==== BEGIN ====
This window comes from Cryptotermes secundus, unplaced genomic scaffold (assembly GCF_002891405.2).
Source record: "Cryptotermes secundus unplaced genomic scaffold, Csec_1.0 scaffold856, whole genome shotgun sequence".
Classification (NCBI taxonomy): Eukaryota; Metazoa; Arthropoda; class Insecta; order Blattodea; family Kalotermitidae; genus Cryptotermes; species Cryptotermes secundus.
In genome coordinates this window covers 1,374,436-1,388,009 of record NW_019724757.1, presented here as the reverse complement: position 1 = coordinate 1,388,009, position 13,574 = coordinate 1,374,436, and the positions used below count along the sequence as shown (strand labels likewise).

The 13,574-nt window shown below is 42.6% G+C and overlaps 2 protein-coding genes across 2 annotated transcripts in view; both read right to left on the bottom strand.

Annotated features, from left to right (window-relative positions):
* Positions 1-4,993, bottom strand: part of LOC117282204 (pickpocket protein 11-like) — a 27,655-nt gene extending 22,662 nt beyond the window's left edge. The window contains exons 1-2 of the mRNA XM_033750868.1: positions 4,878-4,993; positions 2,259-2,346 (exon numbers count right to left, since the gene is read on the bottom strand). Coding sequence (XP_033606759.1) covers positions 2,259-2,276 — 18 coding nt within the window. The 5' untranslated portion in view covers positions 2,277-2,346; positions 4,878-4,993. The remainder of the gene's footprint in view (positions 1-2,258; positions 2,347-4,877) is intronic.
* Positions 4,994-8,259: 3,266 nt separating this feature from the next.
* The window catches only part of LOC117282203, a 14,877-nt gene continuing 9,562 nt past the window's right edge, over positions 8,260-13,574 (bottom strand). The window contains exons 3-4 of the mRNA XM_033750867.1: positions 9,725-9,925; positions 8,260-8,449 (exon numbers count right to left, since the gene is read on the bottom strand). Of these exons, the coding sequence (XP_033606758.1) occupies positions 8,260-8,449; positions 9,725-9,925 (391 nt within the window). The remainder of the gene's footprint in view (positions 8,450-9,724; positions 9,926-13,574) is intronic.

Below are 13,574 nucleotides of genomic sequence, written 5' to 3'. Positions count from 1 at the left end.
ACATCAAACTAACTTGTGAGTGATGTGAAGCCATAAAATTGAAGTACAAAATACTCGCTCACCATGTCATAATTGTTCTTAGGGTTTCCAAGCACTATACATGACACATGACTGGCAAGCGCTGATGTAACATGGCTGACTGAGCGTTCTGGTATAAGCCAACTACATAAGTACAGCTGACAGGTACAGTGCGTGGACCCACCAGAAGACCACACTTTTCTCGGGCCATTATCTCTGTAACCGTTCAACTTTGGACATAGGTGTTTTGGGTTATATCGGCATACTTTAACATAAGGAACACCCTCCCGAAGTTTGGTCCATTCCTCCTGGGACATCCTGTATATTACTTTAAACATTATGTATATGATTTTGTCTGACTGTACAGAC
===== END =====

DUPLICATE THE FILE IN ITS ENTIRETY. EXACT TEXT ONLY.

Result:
This window comes from Cryptotermes secundus, unplaced genomic scaffold (assembly GCF_002891405.2).
Source record: "Cryptotermes secundus unplaced genomic scaffold, Csec_1.0 scaffold856, whole genome shotgun sequence".
Classification (NCBI taxonomy): Eukaryota; Metazoa; Arthropoda; class Insecta; order Blattodea; family Kalotermitidae; genus Cryptotermes; species Cryptotermes secundus.
In genome coordinates this window covers 1,374,436-1,388,009 of record NW_019724757.1, presented here as the reverse complement: position 1 = coordinate 1,388,009, position 13,574 = coordinate 1,374,436, and the positions used below count along the sequence as shown (strand labels likewise).

The 13,574-nt window shown below is 42.6% G+C and overlaps 2 protein-coding genes across 2 annotated transcripts in view; both read right to left on the bottom strand.

Annotated features, from left to right (window-relative positions):
* Positions 1-4,993, bottom strand: part of LOC117282204 (pickpocket protein 11-like) — a 27,655-nt gene extending 22,662 nt beyond the window's left edge. The window contains exons 1-2 of the mRNA XM_033750868.1: positions 4,878-4,993; positions 2,259-2,346 (exon numbers count right to left, since the gene is read on the bottom strand). Coding sequence (XP_033606759.1) covers positions 2,259-2,276 — 18 coding nt within the window. The 5' untranslated portion in view covers positions 2,277-2,346; positions 4,878-4,993. The remainder of the gene's footprint in view (positions 1-2,258; positions 2,347-4,877) is intronic.
* Positions 4,994-8,259: 3,266 nt separating this feature from the next.
* The window catches only part of LOC117282203, a 14,877-nt gene continuing 9,562 nt past the window's right edge, over positions 8,260-13,574 (bottom strand). The window contains exons 3-4 of the mRNA XM_033750867.1: positions 9,725-9,925; positions 8,260-8,449 (exon numbers count right to left, since the gene is read on the bottom strand). Of these exons, the coding sequence (XP_033606758.1) occupies positions 8,260-8,449; positions 9,725-9,925 (391 nt within the window). The remainder of the gene's footprint in view (positions 8,450-9,724; positions 9,926-13,574) is intronic.

Below are 13,574 nucleotides of genomic sequence, written 5' to 3'. Positions count from 1 at the left end.
ACATCAAACTAACTTGTGAGTGATGTGAAGCCATAAAATTGAAGTACAAAATACTCGCTCACCATGTCATAATTGTTCTTAGGGTTTCCAAGCACTATACATGACACATGACTGGCAAGCGCTGATGTAACATGGCTGACTGAGCGTTCTGGTATAAGCCAACTACATAAGTACAGCTGACAGGTACAGTGCGTGGACCCACCAGAAGACCACACTTTTCTCGGGCCATTATCTCTGTAACCGTTCAACTTTGGACATAGGTGTTTTGGGTTATATCGGCATACTTTAACATAAGGAACACCCTCCCGAAGTTTGGTCCATTCCTCCTGGGACATCCTGTATATTACTTTAAACATTATGTATATGATTTTGTCTGACTGTACAGAC